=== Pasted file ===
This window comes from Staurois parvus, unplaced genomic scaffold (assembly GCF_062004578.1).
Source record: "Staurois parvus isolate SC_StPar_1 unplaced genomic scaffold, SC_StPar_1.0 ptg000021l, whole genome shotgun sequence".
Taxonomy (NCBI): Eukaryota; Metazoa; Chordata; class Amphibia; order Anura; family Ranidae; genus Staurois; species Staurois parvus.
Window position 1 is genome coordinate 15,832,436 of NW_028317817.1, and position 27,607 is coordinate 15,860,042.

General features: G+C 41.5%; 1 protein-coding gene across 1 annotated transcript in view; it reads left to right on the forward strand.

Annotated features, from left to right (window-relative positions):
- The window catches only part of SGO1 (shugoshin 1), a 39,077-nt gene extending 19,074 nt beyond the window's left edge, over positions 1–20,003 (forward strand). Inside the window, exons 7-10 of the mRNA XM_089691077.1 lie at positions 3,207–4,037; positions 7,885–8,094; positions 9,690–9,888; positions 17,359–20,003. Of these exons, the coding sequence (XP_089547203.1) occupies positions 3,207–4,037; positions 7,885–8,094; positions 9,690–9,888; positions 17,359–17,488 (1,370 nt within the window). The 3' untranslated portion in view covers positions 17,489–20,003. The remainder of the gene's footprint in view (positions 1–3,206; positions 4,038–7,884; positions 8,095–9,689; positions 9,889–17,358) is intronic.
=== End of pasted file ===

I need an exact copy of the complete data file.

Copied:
This window comes from Staurois parvus, unplaced genomic scaffold (assembly GCF_062004578.1).
Source record: "Staurois parvus isolate SC_StPar_1 unplaced genomic scaffold, SC_StPar_1.0 ptg000021l, whole genome shotgun sequence".
Taxonomy (NCBI): Eukaryota; Metazoa; Chordata; class Amphibia; order Anura; family Ranidae; genus Staurois; species Staurois parvus.
Window position 1 is genome coordinate 15,832,436 of NW_028317817.1, and position 27,607 is coordinate 15,860,042.

General features: G+C 41.5%; 1 protein-coding gene across 1 annotated transcript in view; it reads left to right on the forward strand.

Annotated features, from left to right (window-relative positions):
- The window catches only part of SGO1 (shugoshin 1), a 39,077-nt gene extending 19,074 nt beyond the window's left edge, over positions 1–20,003 (forward strand). Inside the window, exons 7-10 of the mRNA XM_089691077.1 lie at positions 3,207–4,037; positions 7,885–8,094; positions 9,690–9,888; positions 17,359–20,003. Of these exons, the coding sequence (XP_089547203.1) occupies positions 3,207–4,037; positions 7,885–8,094; positions 9,690–9,888; positions 17,359–17,488 (1,370 nt within the window). The 3' untranslated portion in view covers positions 17,489–20,003. The remainder of the gene's footprint in view (positions 1–3,206; positions 4,038–7,884; positions 8,095–9,689; positions 9,889–17,358) is intronic.